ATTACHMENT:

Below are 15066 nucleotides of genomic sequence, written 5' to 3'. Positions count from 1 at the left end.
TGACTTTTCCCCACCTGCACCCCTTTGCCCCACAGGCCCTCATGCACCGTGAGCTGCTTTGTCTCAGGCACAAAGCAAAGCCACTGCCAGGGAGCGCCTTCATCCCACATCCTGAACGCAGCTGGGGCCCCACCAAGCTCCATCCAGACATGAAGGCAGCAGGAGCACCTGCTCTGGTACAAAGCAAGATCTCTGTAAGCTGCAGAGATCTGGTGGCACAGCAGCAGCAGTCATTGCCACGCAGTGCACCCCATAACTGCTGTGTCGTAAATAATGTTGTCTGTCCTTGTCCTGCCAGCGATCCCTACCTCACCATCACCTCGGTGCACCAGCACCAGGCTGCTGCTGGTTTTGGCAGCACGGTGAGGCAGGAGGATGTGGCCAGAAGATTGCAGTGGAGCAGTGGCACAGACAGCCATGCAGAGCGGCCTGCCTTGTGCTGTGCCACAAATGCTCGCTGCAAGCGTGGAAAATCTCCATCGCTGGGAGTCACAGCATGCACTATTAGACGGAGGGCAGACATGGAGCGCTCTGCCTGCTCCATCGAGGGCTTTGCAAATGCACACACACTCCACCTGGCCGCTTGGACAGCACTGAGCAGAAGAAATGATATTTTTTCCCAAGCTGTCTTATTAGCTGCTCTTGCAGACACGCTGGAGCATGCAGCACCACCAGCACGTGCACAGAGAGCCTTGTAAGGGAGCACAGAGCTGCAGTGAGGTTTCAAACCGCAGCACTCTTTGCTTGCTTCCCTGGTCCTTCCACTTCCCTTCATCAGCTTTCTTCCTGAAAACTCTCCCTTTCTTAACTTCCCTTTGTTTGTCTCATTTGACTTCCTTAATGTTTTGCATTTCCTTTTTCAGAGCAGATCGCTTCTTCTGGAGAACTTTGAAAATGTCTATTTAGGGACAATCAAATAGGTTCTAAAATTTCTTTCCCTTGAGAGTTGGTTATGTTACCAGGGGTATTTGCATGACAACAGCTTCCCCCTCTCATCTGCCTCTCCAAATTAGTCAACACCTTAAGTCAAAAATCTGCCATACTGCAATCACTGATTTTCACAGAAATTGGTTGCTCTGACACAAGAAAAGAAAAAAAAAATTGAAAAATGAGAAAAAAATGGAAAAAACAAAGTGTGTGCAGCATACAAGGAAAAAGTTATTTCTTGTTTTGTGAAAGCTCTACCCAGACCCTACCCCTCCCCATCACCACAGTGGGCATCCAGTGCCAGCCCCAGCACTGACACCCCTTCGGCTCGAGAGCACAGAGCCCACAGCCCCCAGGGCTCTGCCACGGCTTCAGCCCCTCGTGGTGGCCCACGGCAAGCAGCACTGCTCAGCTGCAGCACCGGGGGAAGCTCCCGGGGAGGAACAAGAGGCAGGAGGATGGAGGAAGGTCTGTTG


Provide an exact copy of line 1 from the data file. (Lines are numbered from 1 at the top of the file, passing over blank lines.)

Below are 15066 nucleotides of genomic sequence, written 5' to 3'. Positions count from 1 at the left end.